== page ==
By Thomas Harrington
Despite a bitter end to the season, the Anaheim Ducks had an exciting run and the future is only looking brighter. As I did last summer, I’ll be going through most of the prospects in the Ducks’ farm system. For every single prospect that I wrote about last summer, I’ll be writing a prospect update where I will delve into how they did this past season and if they have stayed at the same level, regressed, or exceeded expectations. For any new prospects the Ducks have acquired this past season, as well as a couple of prospects I didn’t write about last summer, they will get the full prospect profile treatment. However, I will begin the offseason by looking at the Ducks’ players who have graduated from prospect status to full time NHL players.
This past season saw the Ducks’ youth step up and be a major contributor to the success of the team. The Ducks had a number of rookies who were called up and made their NHL debut, including Josh Manson, Stefan Noesen, and Chris Wagner. There were four rookies who graduated to full time NHL players: Emerson Etem, Sami Vatanen, Rickard Rakell, and Jiri Sekac. While it could be argued that both Etem and Vatanen had already graduated before this past season began, because I wrote a prospect profile about both of them last season, I thought that it would make sense to include them in this section this summer.
At the start of the season, the Ducks had three centers on their roster: Ryan Getzlaf, Ryan Kesler, and Nate Thompson, but the fourth position was open. The battle for the final spot was initially between Rakell and William Karlsson. Later in the season, however, Devante Smith-Pelly was given a chance after neither Rakell nor Karlsson were able to fully establish themselves with the Ducks.
Through the first two months of the season, Rakell had appeared in 17 games but recorded only three assists. Due to his slow start, the Ducks sent Rakell down to Norfolk on December 2nd. Rakell got the message and in only two games registered four points in the AHL. On December 6th, a combination of injuries and Rakell’s strong play with the Admirals gave the Ducks enough reason to bring him back up to Anaheim. Rakell had two assists in his first two games back with the Ducks and finally scored his first career regular season goal just a few games later against the San Jose Sharks.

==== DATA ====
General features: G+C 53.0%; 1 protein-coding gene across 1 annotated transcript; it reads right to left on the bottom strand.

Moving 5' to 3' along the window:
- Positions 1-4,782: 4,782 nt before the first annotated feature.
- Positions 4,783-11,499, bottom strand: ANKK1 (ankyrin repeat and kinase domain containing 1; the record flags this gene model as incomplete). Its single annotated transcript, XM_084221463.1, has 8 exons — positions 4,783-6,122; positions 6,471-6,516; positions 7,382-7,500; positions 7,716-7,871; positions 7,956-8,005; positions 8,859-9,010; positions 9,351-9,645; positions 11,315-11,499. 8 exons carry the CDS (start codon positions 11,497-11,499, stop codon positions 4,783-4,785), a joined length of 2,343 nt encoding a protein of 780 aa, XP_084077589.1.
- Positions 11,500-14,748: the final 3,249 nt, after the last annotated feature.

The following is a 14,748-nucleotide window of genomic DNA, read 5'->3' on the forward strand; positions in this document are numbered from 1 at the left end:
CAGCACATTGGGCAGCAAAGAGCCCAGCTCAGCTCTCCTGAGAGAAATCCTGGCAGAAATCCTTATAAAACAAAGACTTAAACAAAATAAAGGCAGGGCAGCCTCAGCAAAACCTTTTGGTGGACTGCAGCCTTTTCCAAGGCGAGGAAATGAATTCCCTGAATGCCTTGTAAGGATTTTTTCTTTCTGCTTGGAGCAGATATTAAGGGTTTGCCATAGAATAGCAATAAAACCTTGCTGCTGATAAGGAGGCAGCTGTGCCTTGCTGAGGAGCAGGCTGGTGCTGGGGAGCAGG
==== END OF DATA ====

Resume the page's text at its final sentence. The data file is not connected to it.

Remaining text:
Rakell looked like a player who was just waiting to break out and start scoring, and he finally did a couple of weeks after he scored that first goal. On January 11, 2015, on a night when the Ducks were honoring Teemu Selanne by making him the first player in team history to have his number retired, Rakell stole the show and was the star that night. The Ducks never led in the game, but trailed by deficits of 1-0, 3-1, and 4-2 against the Winnipeg Jets. Each time, the Ducks came back and it was because of the play of Rakell. He finished the night with two goals and two assists, including the game tying goal with just over two minutes left in regulation. Rakell also added a goal in the shootout, helping the Ducks win 5-4. His four point night represented the first multi-point game of his career. After that breakout performance, Rakell became a much more consistent scorer and only once went five games without registering a point. He finished the season with nine goals and 31 points. Rakell put up two goals and 11 points on the powerplay, won 46.6% of his face-offs, had a +6 rating, and scored one game winning goal.
After a strong second half of the season, Rakell struggled in the playoffs, along with the rest of the Ducks’ bottom six forwards. He appeared in all 16 playoff games for the Ducks but only scored one point. However, it was a big one, as he scored the gamewinning goal in overtime in Winnipeg in game three of the first round series. Other than the lone goal, his overall performance dropped in the playoffs as his faceoff numbers fell to a 44.8%, and his average ice time dropped by about a minute. Rakell was getting pushed around and was largely ineffective the deeper the Ducks went in the playoffs.
Despite his postseason struggles, Rakell has shown flashes of offensive brilliance. With a dedicated work ethic, there’s no question that he can continue to improve his play next season. Last summer, I said that I expected Rakell to play in 60+ games, and he did that this season by appearing in 71 games. He’s still young and maturing, but he’s shown that he’s good enough to play in the NHL. As long as he stays healthy, I expect him to approach the 80 game mark next season, and put up at least 15 goals. He’s still young and has a lot of room to grow.
The next graduated prospect that I go over will be on Etem.
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